This story also provides a great reflection of technology itself and how we use it today. The Archive serves not only as a great plot device but also as a mirror on our own dependence on digital interaction, the escapist mentality of digital culture, and our need to constantly relive the past. Sweterlitsch not only paints a detailed science fiction landscape, but does so while yearning for a more analog age, with real human interaction in a tangible world.

Overall, Thomas Sweterlitsch’s Tomorrow and Tomorrow is an immersive, thought provoking, and very fun read. I would give it four out of five stars, and would recommend fans of the science fiction or mystery genre give it a good read.

Book Review: Horton Halfpott

TITLE: Horton Halfpott
-or- The Fiendish Mystery of Smudgwick Manor
-or- The loosening of M’lady Luggertuck’s Corset
AUTHOR/Illustrator: Tom Angleberger
FORMAT: Hardback
PUBLISHED: 2011

I first stumbled across Tom Angleburger as an author in person at the Southern Festival of Books. He was doing a presentation of another book (Origami Yoda) where he helped all the kids fold Emergency Yodas and called them all Larry. (He wouldn’t tell me why)
I was so taken by him that I bought a copy on the spot to have signed, and found out about this book in line. Too late to have him sign it if I ran and bought one for myself, so I told myself I’d read it later.

Later has clearly been a little late in coming.

The book starts with M’lady Luggertuck deciding to not lace her corset up quite so tight.
Apparently this is such an amazing thing that the shift ripples through the entire house and weird things start to happen as a result.
Horton Halfpott is the kitchen boy, assigned to perpetual dish duty (652 spoons one day alone!) in a house full of servants and opulence. He gets a pay of one penny a week, which is good for just about nothing, the least of which is helping his parents misfortune, so his family suffers away from him, dad needing medical care, and Horton hanging on because something is better than nothing, right?
This is a silly book – I’d put it in the same sort of type of writing as a Series of Unfortunate Events. In fact, one of my favorite paragraph-slash-ridiculous sentences:

Imagine how many plates, how many saucers, how many bowls, brandy snifters, butter trays, ice-cube mimbles, gin jiggers, melon ballers, salad tongs, salt cellars, teacups, teakettles, teapots, teaspoons, and tea strainers were used every day at the fancy Luggertuck table, where five-course meals were eaten three times a day, tea was served twice, and midnight snacks were offered at eleven, twelve, and one o’clock.

In the midst of M’Lady’s corset loosening, something strange starts to happen, and a detective is brought in who is pompous, arrogant, and totally useless. He does have some good lines in him, telling the stable boy once “Mr. Bump, you have about you the fragrance of equus poopus…” (horse manure) and offering him money to solve the case for him – discretely of course.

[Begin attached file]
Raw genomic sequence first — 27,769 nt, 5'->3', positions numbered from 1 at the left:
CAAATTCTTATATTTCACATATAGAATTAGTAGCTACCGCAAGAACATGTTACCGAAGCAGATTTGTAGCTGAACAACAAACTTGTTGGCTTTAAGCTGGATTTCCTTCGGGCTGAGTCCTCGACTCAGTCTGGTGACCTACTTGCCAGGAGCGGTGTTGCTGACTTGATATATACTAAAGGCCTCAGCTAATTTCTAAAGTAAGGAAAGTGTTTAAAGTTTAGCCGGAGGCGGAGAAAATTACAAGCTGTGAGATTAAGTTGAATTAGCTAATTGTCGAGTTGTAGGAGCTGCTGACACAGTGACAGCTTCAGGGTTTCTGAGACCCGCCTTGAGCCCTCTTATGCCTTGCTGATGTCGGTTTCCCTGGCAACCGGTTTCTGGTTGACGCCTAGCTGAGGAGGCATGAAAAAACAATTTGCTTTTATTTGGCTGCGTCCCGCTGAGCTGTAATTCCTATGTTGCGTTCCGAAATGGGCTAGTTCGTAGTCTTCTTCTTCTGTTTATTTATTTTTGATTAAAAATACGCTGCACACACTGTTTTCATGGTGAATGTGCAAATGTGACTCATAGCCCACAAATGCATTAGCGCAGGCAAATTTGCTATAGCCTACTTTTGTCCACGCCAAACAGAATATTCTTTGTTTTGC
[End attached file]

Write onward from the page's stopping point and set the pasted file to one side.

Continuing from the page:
I’m not going to give it away, of course, but the case was solved, and this was the proper amount of silly for a reader of the target age of this (which is probably somewhere around ten). And the corset does, of course, get re-tightened.

I’m sorry I put it off for so long. This book deserves every bit of praise it gets. Angleberger once again proves that he’s awesome at his market. I hope he keeps writing for a lot of years.

Solidly, this book gets a 5 out of 5 pages.

Book Review: Every Heart a Doorway

Title: Every Heart a Doorway

Author: Seanan McGuire

Format: Hardback

Year Published: 2016

Seanan McGuire was a Guest of Honor at a recent convention I was at*, so I requested a copy of Every Heart a Doorway before I left. (It arrived the *day* I left, but let’s not discuss that unless you want me to rant at you.) I had previously attempted to read Rosemary and Rue, the first of her October Daye books, but, well, it’s a me vs. First Person POV thing and I lost.

Every Heart a Doorway was different. Written in third person, it was also much thinner than I’d expected – I hadn’t realized that it was a novella. I’m a fast reader, but once I started it, I had it finished in a little over an hour (granted, some of that was because I couldn’t put it down).

Obviously, I enjoyed the book.

Every Heart a Doorway is a story about what happens to the children who have gone through and then have returned to our world. It’s centered around Nancy, who has recently returned from the Underworld and the Halls of the Dead. And it’s centered around Eleanor West’s Home for Wayward Children, the place where a former portal child has made a home for those to come after their adventures, to be in a place where they won’t be told they’re crazy or making it all up. A place where they all want, desperately, to remember their trips and to, if possible, return home.